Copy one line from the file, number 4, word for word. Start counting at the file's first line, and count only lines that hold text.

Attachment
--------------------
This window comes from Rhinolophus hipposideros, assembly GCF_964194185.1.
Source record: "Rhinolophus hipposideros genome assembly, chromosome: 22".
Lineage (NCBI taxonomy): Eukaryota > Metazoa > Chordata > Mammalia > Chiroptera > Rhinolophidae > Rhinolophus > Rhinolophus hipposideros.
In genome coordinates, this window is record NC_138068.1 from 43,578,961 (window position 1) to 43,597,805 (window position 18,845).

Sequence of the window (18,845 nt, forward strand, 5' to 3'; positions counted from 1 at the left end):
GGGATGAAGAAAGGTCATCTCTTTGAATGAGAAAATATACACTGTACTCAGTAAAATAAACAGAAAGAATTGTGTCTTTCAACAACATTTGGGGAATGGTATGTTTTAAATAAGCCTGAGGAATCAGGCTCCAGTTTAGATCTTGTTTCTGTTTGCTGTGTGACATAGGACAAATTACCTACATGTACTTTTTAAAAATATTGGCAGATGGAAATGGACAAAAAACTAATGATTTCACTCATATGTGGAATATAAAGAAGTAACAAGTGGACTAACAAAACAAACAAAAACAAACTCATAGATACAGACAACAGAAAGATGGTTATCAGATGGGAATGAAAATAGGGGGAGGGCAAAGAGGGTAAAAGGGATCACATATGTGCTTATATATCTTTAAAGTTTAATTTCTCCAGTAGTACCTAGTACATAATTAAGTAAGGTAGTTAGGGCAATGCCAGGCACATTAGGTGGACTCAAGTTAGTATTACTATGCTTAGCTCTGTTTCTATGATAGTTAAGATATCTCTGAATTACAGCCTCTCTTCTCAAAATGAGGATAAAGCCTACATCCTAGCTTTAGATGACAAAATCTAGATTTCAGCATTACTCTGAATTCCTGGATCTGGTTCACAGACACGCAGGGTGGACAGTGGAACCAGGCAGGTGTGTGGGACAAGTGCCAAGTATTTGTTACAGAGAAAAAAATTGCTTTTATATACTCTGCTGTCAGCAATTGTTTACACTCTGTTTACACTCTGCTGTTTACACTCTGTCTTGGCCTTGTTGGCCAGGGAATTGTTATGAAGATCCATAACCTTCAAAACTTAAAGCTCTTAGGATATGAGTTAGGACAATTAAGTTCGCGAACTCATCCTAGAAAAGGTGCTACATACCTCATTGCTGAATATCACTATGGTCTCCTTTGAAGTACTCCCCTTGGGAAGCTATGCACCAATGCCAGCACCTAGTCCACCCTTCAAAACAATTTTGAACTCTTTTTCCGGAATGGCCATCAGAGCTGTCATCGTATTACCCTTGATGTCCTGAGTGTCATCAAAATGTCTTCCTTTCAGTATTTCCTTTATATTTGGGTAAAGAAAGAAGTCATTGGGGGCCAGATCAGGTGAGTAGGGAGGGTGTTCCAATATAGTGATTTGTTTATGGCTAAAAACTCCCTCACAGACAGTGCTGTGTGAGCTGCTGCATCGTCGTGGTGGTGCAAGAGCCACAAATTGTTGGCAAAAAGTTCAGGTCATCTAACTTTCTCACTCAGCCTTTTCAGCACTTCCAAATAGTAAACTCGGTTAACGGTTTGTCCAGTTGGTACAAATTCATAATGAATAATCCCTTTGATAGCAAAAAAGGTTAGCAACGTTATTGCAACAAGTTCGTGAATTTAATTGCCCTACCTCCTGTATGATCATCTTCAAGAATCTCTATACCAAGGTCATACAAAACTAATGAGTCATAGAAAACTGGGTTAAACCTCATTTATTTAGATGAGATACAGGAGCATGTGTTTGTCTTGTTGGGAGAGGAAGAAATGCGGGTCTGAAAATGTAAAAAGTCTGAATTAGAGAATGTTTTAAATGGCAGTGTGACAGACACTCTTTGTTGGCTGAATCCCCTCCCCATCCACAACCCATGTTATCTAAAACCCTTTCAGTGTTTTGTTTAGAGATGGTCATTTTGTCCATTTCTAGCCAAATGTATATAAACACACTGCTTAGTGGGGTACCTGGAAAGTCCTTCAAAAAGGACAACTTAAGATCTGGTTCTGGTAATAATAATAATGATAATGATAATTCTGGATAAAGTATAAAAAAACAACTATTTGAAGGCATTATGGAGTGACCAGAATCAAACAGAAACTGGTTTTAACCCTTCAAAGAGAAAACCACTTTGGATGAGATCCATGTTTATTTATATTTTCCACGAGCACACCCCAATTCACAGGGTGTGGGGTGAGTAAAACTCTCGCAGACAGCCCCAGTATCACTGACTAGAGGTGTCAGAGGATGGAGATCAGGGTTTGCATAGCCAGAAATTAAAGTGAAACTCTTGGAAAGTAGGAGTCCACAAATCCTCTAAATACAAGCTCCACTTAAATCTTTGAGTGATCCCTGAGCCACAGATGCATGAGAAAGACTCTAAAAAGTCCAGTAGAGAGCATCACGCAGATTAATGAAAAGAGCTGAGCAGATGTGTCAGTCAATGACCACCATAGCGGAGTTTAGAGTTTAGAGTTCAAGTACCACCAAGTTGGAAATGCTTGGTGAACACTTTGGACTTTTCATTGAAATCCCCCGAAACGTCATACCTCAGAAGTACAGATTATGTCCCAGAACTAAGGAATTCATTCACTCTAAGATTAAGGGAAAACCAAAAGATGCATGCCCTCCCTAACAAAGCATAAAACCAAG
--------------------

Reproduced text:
In genome coordinates, this window is record NC_138068.1 from 43,578,961 (window position 1) to 43,597,805 (window position 18,845).